Free webinar: Is your horse happy?

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“How to know if your horse is happy” is the topic of the final webinar of the year in World Horse Welfare's popular series.
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“How to know if your horse is happy” is the topic of the final webinar of the year in World Horse Welfare’s popular series.

Run in conjunction with the University of Nottingham, the webinar will be fronted by Professor Natalie Waran, who has been investigating equine welfare, ‘happiness’, and quality of life for many years.

She will talk about the factors that have the greatest impact on horses’ quality of life, how we can meet horses’ most important needs, and what can go wrong when those needs are not met.

Following her presentation, Waran will be joined for a panel discussion by Christa Lesté-Lasserre, a scientific writer with a passion for horses whose work brings to life the stories generated by equine science, and Lizzie Bird, Assistant Centre Manager at World Horse Welfare’s Hall Farm, who has many years of experience rehabilitating horses and watching their quality of life change as they journey from rescue to rehoming.

» Register for “How to know if your horse is happy”, on December 15 at 7pm (GMT). The panel discussion will be followed by a Q&A session where viewers will have the chance to “ask the experts” any questions they may have. The webinar can also be viewed as a Facebook Live session.

Professor Natalie Waran
Professor Natalie Waran

Professor Natalie (Nat) Waran is currently Executive Dean and Professor of One Welfare at the Eastern Institute of Technology in New Zealand. Before taking up her position in New Zealand, Nat was the Inaugural Director of the Jeanne Marchig International Centre for Animal Welfare Education at the Royal (Dick) School of Veterinary Studies. Describing herself as “an applied scientist by training and an educationalist at heart”, Nat works with colleagues internationally on research and educational projects that address animals’ quality of life, promoting the concept of One Welfare while working with governments, veterinary organisations, universities, and international non-governmental organisations in low- and middle-income countries. Nat has a specific interest in equine behaviour and welfare, having published widely on various topics over the past 30 years.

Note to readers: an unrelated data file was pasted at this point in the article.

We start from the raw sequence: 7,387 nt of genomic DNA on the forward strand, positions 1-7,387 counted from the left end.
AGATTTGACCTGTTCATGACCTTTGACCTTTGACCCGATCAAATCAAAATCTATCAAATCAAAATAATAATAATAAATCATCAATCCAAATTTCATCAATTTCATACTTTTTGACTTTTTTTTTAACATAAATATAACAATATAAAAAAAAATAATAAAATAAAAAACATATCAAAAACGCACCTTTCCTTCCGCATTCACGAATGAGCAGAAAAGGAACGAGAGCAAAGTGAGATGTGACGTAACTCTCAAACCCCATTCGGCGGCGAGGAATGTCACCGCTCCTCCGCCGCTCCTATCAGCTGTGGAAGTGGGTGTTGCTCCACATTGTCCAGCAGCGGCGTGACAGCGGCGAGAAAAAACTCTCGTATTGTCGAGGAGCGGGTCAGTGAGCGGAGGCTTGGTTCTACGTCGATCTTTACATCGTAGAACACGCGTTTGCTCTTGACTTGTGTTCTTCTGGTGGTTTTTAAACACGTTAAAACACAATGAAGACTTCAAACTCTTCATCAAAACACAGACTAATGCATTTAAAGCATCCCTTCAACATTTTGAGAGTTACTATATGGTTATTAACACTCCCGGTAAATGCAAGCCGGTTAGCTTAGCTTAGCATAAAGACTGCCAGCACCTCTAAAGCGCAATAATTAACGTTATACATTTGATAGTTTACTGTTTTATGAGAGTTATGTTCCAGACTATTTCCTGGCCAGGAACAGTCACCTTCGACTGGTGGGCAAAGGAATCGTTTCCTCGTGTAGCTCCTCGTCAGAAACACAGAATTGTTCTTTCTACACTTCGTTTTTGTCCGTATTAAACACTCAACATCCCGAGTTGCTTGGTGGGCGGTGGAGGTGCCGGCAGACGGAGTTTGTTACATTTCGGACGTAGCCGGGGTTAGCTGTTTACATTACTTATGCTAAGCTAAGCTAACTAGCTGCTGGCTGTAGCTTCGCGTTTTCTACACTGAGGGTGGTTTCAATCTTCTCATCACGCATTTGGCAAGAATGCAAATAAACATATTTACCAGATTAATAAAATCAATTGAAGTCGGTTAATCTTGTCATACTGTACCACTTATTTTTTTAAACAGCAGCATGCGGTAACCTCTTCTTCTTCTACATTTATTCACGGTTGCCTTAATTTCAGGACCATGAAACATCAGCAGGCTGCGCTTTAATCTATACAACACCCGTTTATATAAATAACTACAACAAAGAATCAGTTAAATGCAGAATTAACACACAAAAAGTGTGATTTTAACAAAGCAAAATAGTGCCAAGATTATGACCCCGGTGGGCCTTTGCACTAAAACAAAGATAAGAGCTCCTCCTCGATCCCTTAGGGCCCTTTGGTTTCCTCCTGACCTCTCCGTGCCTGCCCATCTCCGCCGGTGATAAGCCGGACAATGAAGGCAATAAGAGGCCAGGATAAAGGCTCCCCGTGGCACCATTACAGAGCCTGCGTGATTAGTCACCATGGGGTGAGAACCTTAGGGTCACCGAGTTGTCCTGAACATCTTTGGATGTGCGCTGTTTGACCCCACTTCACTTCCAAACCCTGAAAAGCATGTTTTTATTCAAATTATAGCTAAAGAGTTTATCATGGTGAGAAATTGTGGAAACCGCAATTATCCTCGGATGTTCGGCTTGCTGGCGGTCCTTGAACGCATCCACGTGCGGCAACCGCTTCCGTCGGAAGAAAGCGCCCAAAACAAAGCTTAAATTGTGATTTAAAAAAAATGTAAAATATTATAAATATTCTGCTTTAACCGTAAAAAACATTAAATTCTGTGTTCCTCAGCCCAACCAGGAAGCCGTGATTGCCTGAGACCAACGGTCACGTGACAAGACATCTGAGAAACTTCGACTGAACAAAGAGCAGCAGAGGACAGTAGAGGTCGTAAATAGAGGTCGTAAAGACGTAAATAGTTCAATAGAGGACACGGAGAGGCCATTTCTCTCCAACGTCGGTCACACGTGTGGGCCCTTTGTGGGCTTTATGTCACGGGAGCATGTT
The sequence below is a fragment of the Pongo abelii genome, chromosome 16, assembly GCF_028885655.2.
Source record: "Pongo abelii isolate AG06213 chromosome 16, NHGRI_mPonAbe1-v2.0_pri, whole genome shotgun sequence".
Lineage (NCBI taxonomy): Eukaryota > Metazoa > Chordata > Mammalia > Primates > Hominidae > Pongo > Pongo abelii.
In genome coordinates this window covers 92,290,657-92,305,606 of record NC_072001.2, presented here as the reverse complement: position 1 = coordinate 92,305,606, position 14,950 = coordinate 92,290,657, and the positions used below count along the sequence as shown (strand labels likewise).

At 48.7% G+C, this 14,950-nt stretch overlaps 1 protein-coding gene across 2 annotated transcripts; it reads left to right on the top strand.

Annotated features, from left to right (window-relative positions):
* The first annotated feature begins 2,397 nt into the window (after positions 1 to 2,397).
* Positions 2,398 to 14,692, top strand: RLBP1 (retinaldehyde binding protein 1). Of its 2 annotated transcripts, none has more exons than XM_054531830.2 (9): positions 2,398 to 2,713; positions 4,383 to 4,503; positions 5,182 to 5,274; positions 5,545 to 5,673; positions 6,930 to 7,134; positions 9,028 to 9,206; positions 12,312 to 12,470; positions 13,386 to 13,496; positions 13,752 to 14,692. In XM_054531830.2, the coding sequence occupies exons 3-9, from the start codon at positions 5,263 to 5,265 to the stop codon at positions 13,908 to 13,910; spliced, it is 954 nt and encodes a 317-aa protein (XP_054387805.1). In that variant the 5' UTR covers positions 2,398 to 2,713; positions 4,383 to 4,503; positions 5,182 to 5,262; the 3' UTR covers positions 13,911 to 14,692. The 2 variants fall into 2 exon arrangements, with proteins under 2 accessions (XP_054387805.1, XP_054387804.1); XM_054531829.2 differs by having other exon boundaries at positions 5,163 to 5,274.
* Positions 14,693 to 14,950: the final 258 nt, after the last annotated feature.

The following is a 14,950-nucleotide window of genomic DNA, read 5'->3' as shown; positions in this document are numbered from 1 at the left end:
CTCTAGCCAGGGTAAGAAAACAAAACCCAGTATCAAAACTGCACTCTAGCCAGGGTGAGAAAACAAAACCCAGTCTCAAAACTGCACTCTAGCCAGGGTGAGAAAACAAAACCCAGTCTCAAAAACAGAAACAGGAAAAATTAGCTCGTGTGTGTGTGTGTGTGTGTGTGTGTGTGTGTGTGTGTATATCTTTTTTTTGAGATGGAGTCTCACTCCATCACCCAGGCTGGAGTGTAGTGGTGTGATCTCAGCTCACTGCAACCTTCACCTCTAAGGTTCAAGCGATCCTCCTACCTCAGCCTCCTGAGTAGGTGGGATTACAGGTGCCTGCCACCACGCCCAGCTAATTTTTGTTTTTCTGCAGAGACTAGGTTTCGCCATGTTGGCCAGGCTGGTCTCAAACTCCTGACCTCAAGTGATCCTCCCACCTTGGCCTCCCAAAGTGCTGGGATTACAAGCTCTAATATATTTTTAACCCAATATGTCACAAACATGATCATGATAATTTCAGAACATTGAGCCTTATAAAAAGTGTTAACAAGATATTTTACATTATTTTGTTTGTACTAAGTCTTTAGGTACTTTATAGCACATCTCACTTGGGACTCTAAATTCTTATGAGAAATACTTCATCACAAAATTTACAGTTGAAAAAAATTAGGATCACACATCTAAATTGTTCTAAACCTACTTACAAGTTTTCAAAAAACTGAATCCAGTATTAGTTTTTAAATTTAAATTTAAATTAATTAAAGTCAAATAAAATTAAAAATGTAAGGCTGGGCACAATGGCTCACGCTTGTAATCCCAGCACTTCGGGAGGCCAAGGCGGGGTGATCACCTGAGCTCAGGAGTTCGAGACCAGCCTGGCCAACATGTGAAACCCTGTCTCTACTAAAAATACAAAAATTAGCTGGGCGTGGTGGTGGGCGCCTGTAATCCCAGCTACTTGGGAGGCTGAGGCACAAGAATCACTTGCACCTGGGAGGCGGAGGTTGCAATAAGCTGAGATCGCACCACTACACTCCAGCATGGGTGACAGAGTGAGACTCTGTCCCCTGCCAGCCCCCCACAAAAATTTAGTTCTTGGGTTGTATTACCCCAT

Christa Lesté-Lasserre is a writer who has studied science, journalism, literature, and creative writing. She focuses primarily on horses and science and is a regular contributor to several publications. By presenting the results of scientific research on horses to audiences all over the world, Christa uses her writing to contribute to a better understanding of all equids.

Lizzie Bird started her time with World Horse Welfare in 2006 as a groom at Hall Farm in Norfolk. Since then, she has progressed to her current position as Hall Farm’s Assistant Centre Manager. In this role, Lizzie assists the Centre Manager with the day-to-day running and organisation of the farm. She also oversees the rehabilitation and rehoming of the horses. Lizzie previously studied at Writtle College and has a BSc (Hons) in Equine Studies.

University of Nottingham’s School of Veterinary Medicine and Science, based in the UK, offers undergraduate and postgraduate courses in veterinary medicine, science, and research. A fundamental aspect of undergraduate teaching is an evidence-based approach to equine care and management, with a particular emphasis on handling techniques that promote good equine mental wellbeing in a veterinary environment. 

 

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